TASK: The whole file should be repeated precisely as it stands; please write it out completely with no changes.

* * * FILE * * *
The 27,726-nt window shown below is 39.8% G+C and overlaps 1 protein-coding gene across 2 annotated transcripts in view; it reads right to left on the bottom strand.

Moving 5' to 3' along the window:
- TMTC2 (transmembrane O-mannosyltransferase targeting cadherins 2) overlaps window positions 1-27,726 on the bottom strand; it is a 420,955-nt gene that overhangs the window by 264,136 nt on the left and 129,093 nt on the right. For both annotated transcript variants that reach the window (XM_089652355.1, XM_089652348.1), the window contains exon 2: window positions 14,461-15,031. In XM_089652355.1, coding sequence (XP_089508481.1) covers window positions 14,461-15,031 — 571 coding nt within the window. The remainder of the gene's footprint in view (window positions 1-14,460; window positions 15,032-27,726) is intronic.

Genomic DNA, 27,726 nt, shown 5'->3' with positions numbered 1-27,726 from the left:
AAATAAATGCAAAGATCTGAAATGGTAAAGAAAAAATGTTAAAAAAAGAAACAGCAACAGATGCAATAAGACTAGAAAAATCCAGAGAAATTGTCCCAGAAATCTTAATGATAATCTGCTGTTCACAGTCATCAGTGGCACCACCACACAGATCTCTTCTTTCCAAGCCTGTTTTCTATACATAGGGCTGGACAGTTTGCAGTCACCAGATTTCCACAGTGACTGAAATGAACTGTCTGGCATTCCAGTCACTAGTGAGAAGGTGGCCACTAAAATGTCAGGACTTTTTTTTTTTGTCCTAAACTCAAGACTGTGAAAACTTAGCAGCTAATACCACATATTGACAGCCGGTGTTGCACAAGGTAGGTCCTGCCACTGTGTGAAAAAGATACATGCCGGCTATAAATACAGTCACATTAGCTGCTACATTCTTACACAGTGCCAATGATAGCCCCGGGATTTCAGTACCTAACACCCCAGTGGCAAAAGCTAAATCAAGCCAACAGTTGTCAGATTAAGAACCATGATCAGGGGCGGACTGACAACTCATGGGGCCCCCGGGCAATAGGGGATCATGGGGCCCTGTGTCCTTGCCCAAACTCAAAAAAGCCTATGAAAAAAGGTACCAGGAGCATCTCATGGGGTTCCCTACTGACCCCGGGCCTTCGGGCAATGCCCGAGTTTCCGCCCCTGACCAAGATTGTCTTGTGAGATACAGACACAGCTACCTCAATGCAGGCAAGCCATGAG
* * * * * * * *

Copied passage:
The 27,726-nt window shown below is 39.8% G+C and overlaps 1 protein-coding gene across 2 annotated transcripts in view; it reads right to left on the bottom strand.

Moving 5' to 3' along the window:
- TMTC2 (transmembrane O-mannosyltransferase targeting cadherins 2) overlaps window positions 1-27,726 on the bottom strand; it is a 420,955-nt gene that overhangs the window by 264,136 nt on the left and 129,093 nt on the right. For both annotated transcript variants that reach the window (XM_089652355.1, XM_089652348.1), the window contains exon 2: window positions 14,461-15,031. In XM_089652355.1, coding sequence (XP_089508481.1) covers window positions 14,461-15,031 — 571 coding nt within the window. The remainder of the gene's footprint in view (window positions 1-14,460; window positions 15,032-27,726) is intronic.

Genomic DNA, 27,726 nt, shown 5'->3' with positions numbered 1-27,726 from the left:
AAATAAATGCAAAGATCTGAAATGGTAAAGAAAAAATGTTAAAAAAAGAAACAGCAACAGATGCAATAAGACTAGAAAAATCCAGAGAAATTGTCCCAGAAATCTTAATGATAATCTGCTGTTCACAGTCATCAGTGGCACCACCACACAGATCTCTTCTTTCCAAGCCTGTTTTCTATACATAGGGCTGGACAGTTTGCAGTCACCAGATTTCCACAGTGACTGAAATGAACTGTCTGGCATTCCAGTCACTAGTGAGAAGGTGGCCACTAAAATGTCAGGACTTTTTTTTTTTGTCCTAAACTCAAGACTGTGAAAACTTAGCAGCTAATACCACATATTGACAGCCGGTGTTGCACAAGGTAGGTCCTGCCACTGTGTGAAAAAGATACATGCCGGCTATAAATACAGTCACATTAGCTGCTACATTCTTACACAGTGCCAATGATAGCCCCGGGATTTCAGTACCTAACACCCCAGTGGCAAAAGCTAAATCAAGCCAACAGTTGTCAGATTAAGAACCATGATCAGGGGCGGACTGACAACTCATGGGGCCCCCGGGCAATAGGGGATCATGGGGCCCTGTGTCCTTGCCCAAACTCAAAAAAGCCTATGAAAAAAGGTACCAGGAGCATCTCATGGGGTTCCCTACTGACCCCGGGCCTTCGGGCAATGCCCGAGTTTCCGCCCCTGACCAAGATTGTCTTGTGAGATACAGACACAGCTACCTCAATGCAGGCAAGCCATGAG